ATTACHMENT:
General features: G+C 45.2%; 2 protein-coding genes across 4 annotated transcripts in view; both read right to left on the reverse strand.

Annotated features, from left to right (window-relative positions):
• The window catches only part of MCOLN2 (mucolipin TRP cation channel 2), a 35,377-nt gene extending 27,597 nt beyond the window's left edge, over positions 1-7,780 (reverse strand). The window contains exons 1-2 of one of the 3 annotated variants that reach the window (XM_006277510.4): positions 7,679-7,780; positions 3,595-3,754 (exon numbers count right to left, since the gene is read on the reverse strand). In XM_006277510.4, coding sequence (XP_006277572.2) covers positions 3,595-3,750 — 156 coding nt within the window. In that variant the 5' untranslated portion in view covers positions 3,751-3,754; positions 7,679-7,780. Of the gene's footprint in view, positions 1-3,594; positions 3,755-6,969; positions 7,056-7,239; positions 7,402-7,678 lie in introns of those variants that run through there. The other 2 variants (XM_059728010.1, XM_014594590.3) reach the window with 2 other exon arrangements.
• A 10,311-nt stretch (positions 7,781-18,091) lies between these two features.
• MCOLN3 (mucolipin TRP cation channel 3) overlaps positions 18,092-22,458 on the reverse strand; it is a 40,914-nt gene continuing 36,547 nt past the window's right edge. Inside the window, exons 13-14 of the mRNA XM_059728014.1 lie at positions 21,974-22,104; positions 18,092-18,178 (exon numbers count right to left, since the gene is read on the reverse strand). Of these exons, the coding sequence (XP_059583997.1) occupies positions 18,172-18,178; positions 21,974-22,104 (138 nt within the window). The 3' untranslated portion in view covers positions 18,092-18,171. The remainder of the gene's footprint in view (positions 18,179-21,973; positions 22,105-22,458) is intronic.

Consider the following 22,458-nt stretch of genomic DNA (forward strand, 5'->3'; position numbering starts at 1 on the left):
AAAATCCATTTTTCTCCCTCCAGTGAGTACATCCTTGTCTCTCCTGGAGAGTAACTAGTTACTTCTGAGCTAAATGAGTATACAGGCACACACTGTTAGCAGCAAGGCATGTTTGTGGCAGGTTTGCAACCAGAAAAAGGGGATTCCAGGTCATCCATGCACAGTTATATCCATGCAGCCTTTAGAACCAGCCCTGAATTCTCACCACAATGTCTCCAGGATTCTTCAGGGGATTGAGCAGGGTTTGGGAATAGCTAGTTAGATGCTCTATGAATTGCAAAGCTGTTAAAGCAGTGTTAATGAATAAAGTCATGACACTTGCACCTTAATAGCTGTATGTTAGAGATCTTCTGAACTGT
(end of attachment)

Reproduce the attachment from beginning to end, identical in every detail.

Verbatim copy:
General features: G+C 45.2%; 2 protein-coding genes across 4 annotated transcripts in view; both read right to left on the reverse strand.

Annotated features, from left to right (window-relative positions):
• The window catches only part of MCOLN2 (mucolipin TRP cation channel 2), a 35,377-nt gene extending 27,597 nt beyond the window's left edge, over positions 1-7,780 (reverse strand). The window contains exons 1-2 of one of the 3 annotated variants that reach the window (XM_006277510.4): positions 7,679-7,780; positions 3,595-3,754 (exon numbers count right to left, since the gene is read on the reverse strand). In XM_006277510.4, coding sequence (XP_006277572.2) covers positions 3,595-3,750 — 156 coding nt within the window. In that variant the 5' untranslated portion in view covers positions 3,751-3,754; positions 7,679-7,780. Of the gene's footprint in view, positions 1-3,594; positions 3,755-6,969; positions 7,056-7,239; positions 7,402-7,678 lie in introns of those variants that run through there. The other 2 variants (XM_059728010.1, XM_014594590.3) reach the window with 2 other exon arrangements.
• A 10,311-nt stretch (positions 7,781-18,091) lies between these two features.
• MCOLN3 (mucolipin TRP cation channel 3) overlaps positions 18,092-22,458 on the reverse strand; it is a 40,914-nt gene continuing 36,547 nt past the window's right edge. Inside the window, exons 13-14 of the mRNA XM_059728014.1 lie at positions 21,974-22,104; positions 18,092-18,178 (exon numbers count right to left, since the gene is read on the reverse strand). Of these exons, the coding sequence (XP_059583997.1) occupies positions 18,172-18,178; positions 21,974-22,104 (138 nt within the window). The 3' untranslated portion in view covers positions 18,092-18,171. The remainder of the gene's footprint in view (positions 18,179-21,973; positions 22,105-22,458) is intronic.

Consider the following 22,458-nt stretch of genomic DNA (forward strand, 5'->3'; position numbering starts at 1 on the left):
AAAATCCATTTTTCTCCCTCCAGTGAGTACATCCTTGTCTCTCCTGGAGAGTAACTAGTTACTTCTGAGCTAAATGAGTATACAGGCACACACTGTTAGCAGCAAGGCATGTTTGTGGCAGGTTTGCAACCAGAAAAAGGGGATTCCAGGTCATCCATGCACAGTTATATCCATGCAGCCTTTAGAACCAGCCCTGAATTCTCACCACAATGTCTCCAGGATTCTTCAGGGGATTGAGCAGGGTTTGGGAATAGCTAGTTAGATGCTCTATGAATTGCAAAGCTGTTAAAGCAGTGTTAATGAATAAAGTCATGACACTTGCACCTTAATAGCTGTATGTTAGAGATCTTCTGAACTGT